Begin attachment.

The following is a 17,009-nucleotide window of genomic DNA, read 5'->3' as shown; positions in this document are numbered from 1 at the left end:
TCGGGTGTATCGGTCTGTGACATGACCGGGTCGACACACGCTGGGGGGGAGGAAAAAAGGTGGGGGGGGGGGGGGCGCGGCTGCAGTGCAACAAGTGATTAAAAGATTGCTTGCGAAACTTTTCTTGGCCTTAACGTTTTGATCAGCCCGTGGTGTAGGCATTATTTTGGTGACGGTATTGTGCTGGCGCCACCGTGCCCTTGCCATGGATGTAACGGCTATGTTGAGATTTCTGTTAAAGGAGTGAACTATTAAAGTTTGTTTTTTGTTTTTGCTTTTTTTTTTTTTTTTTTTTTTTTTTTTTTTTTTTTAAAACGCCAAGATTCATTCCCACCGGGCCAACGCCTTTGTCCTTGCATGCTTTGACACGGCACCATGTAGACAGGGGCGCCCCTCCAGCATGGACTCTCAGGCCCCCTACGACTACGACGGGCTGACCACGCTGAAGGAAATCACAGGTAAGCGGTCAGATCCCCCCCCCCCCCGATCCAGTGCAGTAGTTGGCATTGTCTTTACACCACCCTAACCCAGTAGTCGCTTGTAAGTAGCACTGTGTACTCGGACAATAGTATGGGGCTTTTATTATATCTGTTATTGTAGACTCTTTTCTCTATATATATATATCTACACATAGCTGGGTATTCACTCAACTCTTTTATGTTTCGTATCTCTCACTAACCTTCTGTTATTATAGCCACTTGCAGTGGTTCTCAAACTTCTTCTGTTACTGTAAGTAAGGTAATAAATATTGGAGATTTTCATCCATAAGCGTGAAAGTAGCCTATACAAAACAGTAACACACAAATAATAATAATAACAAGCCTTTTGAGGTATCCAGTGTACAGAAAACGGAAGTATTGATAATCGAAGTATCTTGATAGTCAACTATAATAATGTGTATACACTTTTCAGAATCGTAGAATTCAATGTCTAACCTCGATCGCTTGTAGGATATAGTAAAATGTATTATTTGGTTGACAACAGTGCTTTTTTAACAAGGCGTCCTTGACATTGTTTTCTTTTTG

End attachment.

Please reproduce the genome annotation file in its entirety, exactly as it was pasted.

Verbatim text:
The following is a 17,009-nucleotide window of genomic DNA, read 5'->3' as shown; positions in this document are numbered from 1 at the left end:
TCGGGTGTATCGGTCTGTGACATGACCGGGTCGACACACGCTGGGGGGGAGGAAAAAAGGTGGGGGGGGGGGGGGCGCGGCTGCAGTGCAACAAGTGATTAAAAGATTGCTTGCGAAACTTTTCTTGGCCTTAACGTTTTGATCAGCCCGTGGTGTAGGCATTATTTTGGTGACGGTATTGTGCTGGCGCCACCGTGCCCTTGCCATGGATGTAACGGCTATGTTGAGATTTCTGTTAAAGGAGTGAACTATTAAAGTTTGTTTTTTGTTTTTGCTTTTTTTTTTTTTTTTTTTTTTTTTTTTTTTTTTTTAAAACGCCAAGATTCATTCCCACCGGGCCAACGCCTTTGTCCTTGCATGCTTTGACACGGCACCATGTAGACAGGGGCGCCCCTCCAGCATGGACTCTCAGGCCCCCTACGACTACGACGGGCTGACCACGCTGAAGGAAATCACAGGTAAGCGGTCAGATCCCCCCCCCCCCCGATCCAGTGCAGTAGTTGGCATTGTCTTTACACCACCCTAACCCAGTAGTCGCTTGTAAGTAGCACTGTGTACTCGGACAATAGTATGGGGCTTTTATTATATCTGTTATTGTAGACTCTTTTCTCTATATATATATATCTACACATAGCTGGGTATTCACTCAACTCTTTTATGTTTCGTATCTCTCACTAACCTTCTGTTATTATAGCCACTTGCAGTGGTTCTCAAACTTCTTCTGTTACTGTAAGTAAGGTAATAAATATTGGAGATTTTCATCCATAAGCGTGAAAGTAGCCTATACAAAACAGTAACACACAAATAATAATAATAACAAGCCTTTTGAGGTATCCAGTGTACAGAAAACGGAAGTATTGATAATCGAAGTATCTTGATAGTCAACTATAATAATGTGTATACACTTTTCAGAATCGTAGAATTCAATGTCTAACCTCGATCGCTTGTAGGATATAGTAAAATGTATTATTTGGTTGACAACAGTGCTTTTTTAACAAGGCGTCCTTGACATTGTTTTCTTTTTG